Save 10% On Everything at iPod Store

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If you’re in the market for a new Nano or possibly a new iPod Touch, you might have noticed that they seem to cost the same about everywhere you look. However, if you’re looking pay less than retail, there are a few outlets where you can save a buck or two. Costco carries iPods at their brick and mortar locations, and as of this weekend, the iPod Nano 8GB was retailing for $139.99, which is $10 less than MSRP. They didn’t have anything else in stock at the time, but if my memory serves me correctly, when it was $399 everywhere else, the 32GB 2nd Generation iPod Touch used to sell at Costco for $369. In terms of other bargain locations, Adorama (on 18th St in Manhattan) typically has the best prices for iPods across the board. Before the new models were announced, Adorama was selling the 32GB 2nd Generation iPod for $359, which was the lowest I’ve seen it offered anywhere, online or offline. I’m not sure what their pricing will be on the new line of iPods, they should be getting them in stock towards the end of this week. The only catch of course, with buying an iPod from Adorama is that you have to be able to get to the store and while Manhattan is a big city, there a still a lot of people who won’t be able to take advantage of the in-store special. Finally, itself is actually a good place to get a discount on an iPod even before you employ the methods I’ll be talking about below. For instance, if you check the site right now, you’ll see that the new Black iPod shuffle is $59.00 (instead of $79.98) and the new 8GB iPod Touch is $189.99, $10 below MSRP.

More on how to get 10% at after the jump.

So, what’s this you say about getting an additional 10% off at Amazon? How does one do it you ask? Well, it’s easy, more of less, if you’ve got a little patience and access to at least 2 accounts. First things first, pretty much anyone and everyone can get 4% off any purchase if they buy the item through an affiliate link. To sign up for the amazon affiliates program, go to and fill out the application. Once you become an associate (membership is free), you’ll be able to generate URLs for items that look a little like this: Then, anytime someone buys an item using your link, you will earn a 4% commission on the sale. The only catch with the Associates Program is that you cannot purchase an item for yourself with your own referral link. So here’s where the second account comes in: I’m sure most people know someone with an amazon account aside from themselves, a spouse, a parent, a close friend, etc., you get the picture. So as not to violate the terms of the associates program, you need to get them to purchase the item for you, which is fairly simple: you just send them the link with your ID in it and then they buy the item, and presto you get 4% off. Granted, you need to square away the finances of the transaction and make sure that person ships you the item and doesn’t pocket it for themselves, but if it’s someone you trust, it’s unlikely that that will happen.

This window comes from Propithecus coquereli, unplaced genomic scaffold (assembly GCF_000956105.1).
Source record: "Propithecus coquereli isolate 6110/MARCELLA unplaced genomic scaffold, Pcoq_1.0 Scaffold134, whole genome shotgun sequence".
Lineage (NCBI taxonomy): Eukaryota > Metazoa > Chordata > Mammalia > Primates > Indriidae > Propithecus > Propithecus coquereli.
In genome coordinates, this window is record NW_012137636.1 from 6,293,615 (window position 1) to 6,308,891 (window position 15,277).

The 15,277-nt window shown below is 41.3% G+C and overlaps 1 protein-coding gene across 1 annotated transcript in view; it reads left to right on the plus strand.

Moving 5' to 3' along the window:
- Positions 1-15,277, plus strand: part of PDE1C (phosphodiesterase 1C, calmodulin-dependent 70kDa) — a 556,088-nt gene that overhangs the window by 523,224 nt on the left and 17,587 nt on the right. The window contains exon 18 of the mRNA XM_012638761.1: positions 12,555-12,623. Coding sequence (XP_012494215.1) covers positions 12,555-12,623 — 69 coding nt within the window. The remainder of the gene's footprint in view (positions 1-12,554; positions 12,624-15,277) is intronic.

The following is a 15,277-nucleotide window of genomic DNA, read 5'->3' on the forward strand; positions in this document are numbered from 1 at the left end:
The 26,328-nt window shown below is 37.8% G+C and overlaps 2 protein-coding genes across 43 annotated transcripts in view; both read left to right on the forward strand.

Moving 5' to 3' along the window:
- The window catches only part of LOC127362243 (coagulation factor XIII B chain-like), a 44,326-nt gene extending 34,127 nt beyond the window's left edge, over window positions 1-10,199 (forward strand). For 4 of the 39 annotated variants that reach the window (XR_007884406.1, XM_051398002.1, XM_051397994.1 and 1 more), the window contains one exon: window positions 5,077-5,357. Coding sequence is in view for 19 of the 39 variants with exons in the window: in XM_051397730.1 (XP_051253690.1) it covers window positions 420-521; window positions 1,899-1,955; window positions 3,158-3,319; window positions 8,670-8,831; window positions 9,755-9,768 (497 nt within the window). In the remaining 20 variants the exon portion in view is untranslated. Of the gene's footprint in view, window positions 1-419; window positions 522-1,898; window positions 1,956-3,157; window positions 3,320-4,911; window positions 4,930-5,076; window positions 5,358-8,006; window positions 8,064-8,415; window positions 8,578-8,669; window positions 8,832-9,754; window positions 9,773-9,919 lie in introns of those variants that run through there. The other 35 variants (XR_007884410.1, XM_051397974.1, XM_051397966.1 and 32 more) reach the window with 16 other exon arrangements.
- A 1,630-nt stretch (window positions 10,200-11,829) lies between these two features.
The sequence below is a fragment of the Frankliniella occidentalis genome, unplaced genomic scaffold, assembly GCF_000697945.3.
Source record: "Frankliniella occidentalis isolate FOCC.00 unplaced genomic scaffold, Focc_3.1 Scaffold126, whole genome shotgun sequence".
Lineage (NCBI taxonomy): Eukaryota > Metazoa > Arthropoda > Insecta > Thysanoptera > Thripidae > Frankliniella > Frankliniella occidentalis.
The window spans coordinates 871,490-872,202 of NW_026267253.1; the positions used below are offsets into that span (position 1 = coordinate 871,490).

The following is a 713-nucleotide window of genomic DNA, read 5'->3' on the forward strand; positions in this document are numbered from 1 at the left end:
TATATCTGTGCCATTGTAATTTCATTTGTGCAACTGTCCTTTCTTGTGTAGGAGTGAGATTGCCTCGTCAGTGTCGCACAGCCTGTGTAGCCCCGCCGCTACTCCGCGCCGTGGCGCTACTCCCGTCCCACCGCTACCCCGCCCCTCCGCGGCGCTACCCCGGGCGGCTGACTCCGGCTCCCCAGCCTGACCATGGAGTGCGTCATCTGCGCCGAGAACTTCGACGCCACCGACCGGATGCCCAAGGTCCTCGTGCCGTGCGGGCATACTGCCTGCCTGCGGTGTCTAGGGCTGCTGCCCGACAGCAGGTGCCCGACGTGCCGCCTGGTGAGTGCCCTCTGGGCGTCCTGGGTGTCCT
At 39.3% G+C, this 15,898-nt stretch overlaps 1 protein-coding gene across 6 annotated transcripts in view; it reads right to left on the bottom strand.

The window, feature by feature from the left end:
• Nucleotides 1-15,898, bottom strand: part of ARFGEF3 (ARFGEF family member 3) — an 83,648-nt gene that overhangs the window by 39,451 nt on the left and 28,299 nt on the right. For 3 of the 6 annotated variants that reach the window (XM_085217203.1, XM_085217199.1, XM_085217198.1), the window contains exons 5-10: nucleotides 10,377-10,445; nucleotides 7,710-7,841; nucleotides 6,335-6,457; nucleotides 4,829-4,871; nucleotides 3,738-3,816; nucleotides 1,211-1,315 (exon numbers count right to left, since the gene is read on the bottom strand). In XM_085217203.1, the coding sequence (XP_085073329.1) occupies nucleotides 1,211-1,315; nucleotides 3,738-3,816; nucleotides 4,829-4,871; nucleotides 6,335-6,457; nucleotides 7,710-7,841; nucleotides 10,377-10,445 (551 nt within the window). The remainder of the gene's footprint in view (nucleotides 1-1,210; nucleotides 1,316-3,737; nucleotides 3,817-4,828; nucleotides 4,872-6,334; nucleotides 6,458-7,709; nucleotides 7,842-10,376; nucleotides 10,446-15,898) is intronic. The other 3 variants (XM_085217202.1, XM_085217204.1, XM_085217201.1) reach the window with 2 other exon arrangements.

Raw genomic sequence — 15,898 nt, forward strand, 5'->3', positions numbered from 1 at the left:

OK, so I’ve described how to get 4% off, but where does the other 6% come from? Well, the remaining 6% also involves a little bit of planning I guess, but it’s not really so difficult. The other day, when I was purchasing an gift card, I realized that I could earn a commission on that transaction, so I used my Associates ID and bought the gift card through the following link That purchase earned me a commission of 6%, and while I didn’t use the GC for myself, the thought occurred to me that I could have used it in combination with one of my own purchases. If you’re a little confused by what I just said, here’s a summary of the “three special steps” you need to get 10% off any qualifying purchase (auctions and zShops item are excluded) at

1. User 1 signs up for Associates program.
2. User 2 purchases a gift card using user 1’s referral link an chooses “print gift card” option. (This will earn 6% commission for user 1.)
3. User 2 buys an item for user 1 using user 1’s referral link and the gift card they just printed out. (This yields an additional 4% commission for user 1.)

Pretty simple right? OK, OK, OK, it’s not that simple, especially if you actually have to involve two separate members of your family to do the deal, the far easier method is to have one Machiavellian user with control over multiple accounts run the whole show (not that I am advocating that in any way). Good luck, but most of all, don’t blame me if you screw it up!